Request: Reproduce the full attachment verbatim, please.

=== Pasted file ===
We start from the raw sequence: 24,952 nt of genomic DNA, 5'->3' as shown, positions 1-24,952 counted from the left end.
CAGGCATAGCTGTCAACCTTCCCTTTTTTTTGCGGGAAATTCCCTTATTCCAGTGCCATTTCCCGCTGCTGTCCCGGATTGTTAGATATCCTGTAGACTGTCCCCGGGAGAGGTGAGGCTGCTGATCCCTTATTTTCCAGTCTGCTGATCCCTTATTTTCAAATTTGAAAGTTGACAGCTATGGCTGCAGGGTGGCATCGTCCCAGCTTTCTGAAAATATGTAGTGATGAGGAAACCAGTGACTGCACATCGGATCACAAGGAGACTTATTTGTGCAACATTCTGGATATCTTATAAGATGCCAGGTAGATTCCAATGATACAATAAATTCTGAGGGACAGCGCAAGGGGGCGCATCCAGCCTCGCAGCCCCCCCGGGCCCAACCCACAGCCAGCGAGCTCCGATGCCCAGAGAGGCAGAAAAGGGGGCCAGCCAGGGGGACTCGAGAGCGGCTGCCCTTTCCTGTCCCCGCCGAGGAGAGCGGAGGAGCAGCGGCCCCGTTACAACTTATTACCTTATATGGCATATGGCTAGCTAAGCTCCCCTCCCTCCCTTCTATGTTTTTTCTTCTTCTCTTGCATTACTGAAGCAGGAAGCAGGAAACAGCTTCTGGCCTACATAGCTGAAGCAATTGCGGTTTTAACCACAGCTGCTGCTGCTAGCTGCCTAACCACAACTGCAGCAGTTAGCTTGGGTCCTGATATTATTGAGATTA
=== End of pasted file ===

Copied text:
We start from the raw sequence: 24,952 nt of genomic DNA, 5'->3' as shown, positions 1-24,952 counted from the left end.
CAGGCATAGCTGTCAACCTTCCCTTTTTTTTGCGGGAAATTCCCTTATTCCAGTGCCATTTCCCGCTGCTGTCCCGGATTGTTAGATATCCTGTAGACTGTCCCCGGGAGAGGTGAGGCTGCTGATCCCTTATTTTCCAGTCTGCTGATCCCTTATTTTCAAATTTGAAAGTTGACAGCTATGGCTGCAGGGTGGCATCGTCCCAGCTTTCTGAAAATATGTAGTGATGAGGAAACCAGTGACTGCACATCGGATCACAAGGAGACTTATTTGTGCAACATTCTGGATATCTTATAAGATGCCAGGTAGATTCCAATGATACAATAAATTCTGAGGGACAGCGCAAGGGGGCGCATCCAGCCTCGCAGCCCCCCCGGGCCCAACCCACAGCCAGCGAGCTCCGATGCCCAGAGAGGCAGAAAAGGGGGCCAGCCAGGGGGACTCGAGAGCGGCTGCCCTTTCCTGTCCCCGCCGAGGAGAGCGGAGGAGCAGCGGCCCCGTTACAACTTATTACCTTATATGGCATATGGCTAGCTAAGCTCCCCTCCCTCCCTTCTATGTTTTTTCTTCTTCTCTTGCATTACTGAAGCAGGAAGCAGGAAACAGCTTCTGGCCTACATAGCTGAAGCAATTGCGGTTTTAACCACAGCTGCTGCTGCTAGCTGCCTAACCACAACTGCAGCAGTTAGCTTGGGTCCTGATATTATTGAGATTA